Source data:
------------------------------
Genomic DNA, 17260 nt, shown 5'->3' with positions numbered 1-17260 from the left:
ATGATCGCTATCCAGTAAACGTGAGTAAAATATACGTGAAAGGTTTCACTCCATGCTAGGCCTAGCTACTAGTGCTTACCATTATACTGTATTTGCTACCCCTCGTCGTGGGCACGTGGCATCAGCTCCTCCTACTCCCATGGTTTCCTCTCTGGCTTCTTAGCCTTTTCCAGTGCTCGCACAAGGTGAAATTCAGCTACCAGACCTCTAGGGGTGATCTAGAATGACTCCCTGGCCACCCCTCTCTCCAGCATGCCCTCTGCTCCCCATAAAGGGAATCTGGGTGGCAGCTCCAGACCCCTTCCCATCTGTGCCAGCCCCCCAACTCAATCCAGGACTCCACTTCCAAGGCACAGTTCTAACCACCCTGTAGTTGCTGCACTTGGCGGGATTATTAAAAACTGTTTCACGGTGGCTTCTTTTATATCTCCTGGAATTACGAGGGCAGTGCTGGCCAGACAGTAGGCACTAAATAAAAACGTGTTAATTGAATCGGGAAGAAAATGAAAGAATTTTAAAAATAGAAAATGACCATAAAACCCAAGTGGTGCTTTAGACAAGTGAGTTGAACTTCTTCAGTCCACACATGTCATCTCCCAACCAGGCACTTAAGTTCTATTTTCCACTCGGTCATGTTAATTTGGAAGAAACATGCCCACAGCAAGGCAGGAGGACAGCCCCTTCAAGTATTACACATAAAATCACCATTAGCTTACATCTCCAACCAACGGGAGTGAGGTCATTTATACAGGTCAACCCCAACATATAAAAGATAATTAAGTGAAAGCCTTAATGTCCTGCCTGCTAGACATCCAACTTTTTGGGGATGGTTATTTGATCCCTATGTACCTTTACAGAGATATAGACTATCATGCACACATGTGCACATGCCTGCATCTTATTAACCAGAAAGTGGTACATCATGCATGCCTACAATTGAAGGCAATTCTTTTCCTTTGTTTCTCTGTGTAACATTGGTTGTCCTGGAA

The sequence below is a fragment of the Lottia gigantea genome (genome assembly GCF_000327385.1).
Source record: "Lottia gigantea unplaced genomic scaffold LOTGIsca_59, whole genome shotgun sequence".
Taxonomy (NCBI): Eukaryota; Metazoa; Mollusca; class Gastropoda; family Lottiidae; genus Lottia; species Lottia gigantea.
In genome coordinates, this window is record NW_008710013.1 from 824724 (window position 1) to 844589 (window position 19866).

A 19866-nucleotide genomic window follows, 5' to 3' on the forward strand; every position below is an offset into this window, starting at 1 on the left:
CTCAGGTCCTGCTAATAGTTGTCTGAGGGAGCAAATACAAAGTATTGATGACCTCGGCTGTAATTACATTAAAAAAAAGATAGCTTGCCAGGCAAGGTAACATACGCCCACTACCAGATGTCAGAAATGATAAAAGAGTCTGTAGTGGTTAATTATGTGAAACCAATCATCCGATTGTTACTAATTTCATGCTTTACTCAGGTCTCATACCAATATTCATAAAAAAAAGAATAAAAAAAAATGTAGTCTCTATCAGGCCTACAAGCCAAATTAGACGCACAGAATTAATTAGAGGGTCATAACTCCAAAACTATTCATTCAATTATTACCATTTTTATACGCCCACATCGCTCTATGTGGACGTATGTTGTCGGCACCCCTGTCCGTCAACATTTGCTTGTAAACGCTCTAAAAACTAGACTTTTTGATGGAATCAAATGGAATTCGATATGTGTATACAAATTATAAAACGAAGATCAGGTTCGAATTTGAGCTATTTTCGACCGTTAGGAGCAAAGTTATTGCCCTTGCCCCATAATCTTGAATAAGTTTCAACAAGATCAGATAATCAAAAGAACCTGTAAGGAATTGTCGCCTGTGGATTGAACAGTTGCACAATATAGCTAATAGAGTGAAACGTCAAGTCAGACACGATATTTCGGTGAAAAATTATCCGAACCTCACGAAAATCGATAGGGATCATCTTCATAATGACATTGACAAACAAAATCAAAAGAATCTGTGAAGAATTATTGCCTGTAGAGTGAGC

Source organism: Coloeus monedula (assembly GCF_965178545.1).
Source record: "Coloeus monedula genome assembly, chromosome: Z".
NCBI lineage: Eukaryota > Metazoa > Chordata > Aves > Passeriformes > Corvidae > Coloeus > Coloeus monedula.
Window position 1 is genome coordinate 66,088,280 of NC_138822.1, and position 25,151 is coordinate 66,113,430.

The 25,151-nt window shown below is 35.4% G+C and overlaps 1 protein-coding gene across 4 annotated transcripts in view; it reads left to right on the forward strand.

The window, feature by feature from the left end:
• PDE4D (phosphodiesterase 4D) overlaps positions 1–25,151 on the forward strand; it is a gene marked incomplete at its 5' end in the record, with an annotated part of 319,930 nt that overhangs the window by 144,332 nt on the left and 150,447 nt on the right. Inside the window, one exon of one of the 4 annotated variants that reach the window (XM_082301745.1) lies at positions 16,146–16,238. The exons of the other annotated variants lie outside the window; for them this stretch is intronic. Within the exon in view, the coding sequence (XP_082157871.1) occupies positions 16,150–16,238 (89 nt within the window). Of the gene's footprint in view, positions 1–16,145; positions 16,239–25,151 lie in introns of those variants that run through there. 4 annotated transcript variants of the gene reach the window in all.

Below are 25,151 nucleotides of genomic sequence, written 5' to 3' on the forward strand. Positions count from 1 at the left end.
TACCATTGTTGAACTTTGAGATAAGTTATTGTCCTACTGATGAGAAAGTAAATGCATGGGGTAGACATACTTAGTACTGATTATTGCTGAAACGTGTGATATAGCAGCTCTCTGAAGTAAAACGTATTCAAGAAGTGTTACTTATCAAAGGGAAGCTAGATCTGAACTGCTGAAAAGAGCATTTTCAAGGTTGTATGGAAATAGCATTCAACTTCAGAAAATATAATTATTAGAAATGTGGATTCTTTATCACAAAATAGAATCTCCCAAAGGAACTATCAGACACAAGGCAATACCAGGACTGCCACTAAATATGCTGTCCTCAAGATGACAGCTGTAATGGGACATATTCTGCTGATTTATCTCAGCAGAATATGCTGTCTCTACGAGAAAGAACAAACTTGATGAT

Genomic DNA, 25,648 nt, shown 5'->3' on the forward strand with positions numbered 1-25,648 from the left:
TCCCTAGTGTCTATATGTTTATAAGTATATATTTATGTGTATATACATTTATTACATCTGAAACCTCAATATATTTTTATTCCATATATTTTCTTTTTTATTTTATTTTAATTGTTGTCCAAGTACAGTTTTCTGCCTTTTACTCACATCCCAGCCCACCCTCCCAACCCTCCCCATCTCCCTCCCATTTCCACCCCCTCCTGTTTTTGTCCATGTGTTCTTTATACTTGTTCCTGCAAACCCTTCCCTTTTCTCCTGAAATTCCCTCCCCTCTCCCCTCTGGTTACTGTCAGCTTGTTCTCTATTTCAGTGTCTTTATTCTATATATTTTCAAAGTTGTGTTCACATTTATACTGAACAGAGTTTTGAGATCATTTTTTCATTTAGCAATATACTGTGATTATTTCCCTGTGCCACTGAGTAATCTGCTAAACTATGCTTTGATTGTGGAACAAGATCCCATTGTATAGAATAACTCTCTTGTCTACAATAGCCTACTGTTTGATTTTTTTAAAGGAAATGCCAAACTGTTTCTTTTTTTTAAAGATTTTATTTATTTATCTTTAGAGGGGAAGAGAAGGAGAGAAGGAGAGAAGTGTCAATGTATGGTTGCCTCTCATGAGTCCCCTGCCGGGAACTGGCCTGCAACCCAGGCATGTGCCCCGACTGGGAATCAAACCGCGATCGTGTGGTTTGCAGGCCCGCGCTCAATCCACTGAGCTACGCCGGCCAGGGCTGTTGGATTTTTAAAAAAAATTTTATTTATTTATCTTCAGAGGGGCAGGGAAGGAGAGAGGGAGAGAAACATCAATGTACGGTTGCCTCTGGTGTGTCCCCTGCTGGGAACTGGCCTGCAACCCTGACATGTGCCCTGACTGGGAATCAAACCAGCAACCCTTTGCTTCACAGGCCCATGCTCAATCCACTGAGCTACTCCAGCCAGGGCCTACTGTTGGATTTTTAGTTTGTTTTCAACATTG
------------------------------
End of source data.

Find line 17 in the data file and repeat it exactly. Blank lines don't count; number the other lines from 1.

TACCATTGTTGAACTTTGAGATAAGTTATTGTCCTACTGATGAGAAAGTAAATGCATGGGGTAGACATACTTAGTACTGATTATTGCTGAAACGTGTGATATAGCAGCTCTCTGAAGTAAAACGTATTCAAGAAGTGTTACTTATCAAAGGGAAGCTAGATCTGAACTGCTGAAAAGAGCATTTTCAAGGTTGTATGGAAATAGCATTCAACTTCAGAAAATATAATTATTAGAAATGTGGATTCTTTATCACAAAATAGAATCTCCCAAAGGAACTATCAGACACAAGGCAATACCAGGACTGCCACTAAATATGCTGTCCTCAAGATGACAGCTGTAATGGGACATATTCTGCTGATTTATCTCAGCAGAATATGCTGTCTCTACGAGAAAGAACAAACTTGATGAT